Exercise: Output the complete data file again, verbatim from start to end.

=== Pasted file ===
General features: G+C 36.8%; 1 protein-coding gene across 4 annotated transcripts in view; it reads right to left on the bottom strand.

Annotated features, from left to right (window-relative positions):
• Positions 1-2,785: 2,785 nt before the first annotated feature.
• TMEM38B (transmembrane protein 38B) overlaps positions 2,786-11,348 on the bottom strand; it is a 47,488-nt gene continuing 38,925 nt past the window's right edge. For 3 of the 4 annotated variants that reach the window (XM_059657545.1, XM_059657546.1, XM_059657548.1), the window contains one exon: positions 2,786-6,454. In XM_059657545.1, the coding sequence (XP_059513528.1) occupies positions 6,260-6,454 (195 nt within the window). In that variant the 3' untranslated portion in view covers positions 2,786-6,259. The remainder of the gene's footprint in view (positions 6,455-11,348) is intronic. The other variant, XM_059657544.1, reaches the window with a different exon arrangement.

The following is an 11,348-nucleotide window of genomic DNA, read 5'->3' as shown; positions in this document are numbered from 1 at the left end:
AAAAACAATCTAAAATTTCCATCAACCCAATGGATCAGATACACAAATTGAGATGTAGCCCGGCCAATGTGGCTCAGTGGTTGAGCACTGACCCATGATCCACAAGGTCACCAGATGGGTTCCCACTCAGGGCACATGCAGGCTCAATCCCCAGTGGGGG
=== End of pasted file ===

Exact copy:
General features: G+C 36.8%; 1 protein-coding gene across 4 annotated transcripts in view; it reads right to left on the bottom strand.

Annotated features, from left to right (window-relative positions):
• Positions 1-2,785: 2,785 nt before the first annotated feature.
• TMEM38B (transmembrane protein 38B) overlaps positions 2,786-11,348 on the bottom strand; it is a 47,488-nt gene continuing 38,925 nt past the window's right edge. For 3 of the 4 annotated variants that reach the window (XM_059657545.1, XM_059657546.1, XM_059657548.1), the window contains one exon: positions 2,786-6,454. In XM_059657545.1, the coding sequence (XP_059513528.1) occupies positions 6,260-6,454 (195 nt within the window). In that variant the 3' untranslated portion in view covers positions 2,786-6,259. The remainder of the gene's footprint in view (positions 6,455-11,348) is intronic. The other variant, XM_059657544.1, reaches the window with a different exon arrangement.

The following is an 11,348-nucleotide window of genomic DNA, read 5'->3' as shown; positions in this document are numbered from 1 at the left end:
AAAAACAATCTAAAATTTCCATCAACCCAATGGATCAGATACACAAATTGAGATGTAGCCCGGCCAATGTGGCTCAGTGGTTGAGCACTGACCCATGATCCACAAGGTCACCAGATGGGTTCCCACTCAGGGCACATGCAGGCTCAATCCCCAGTGGGGG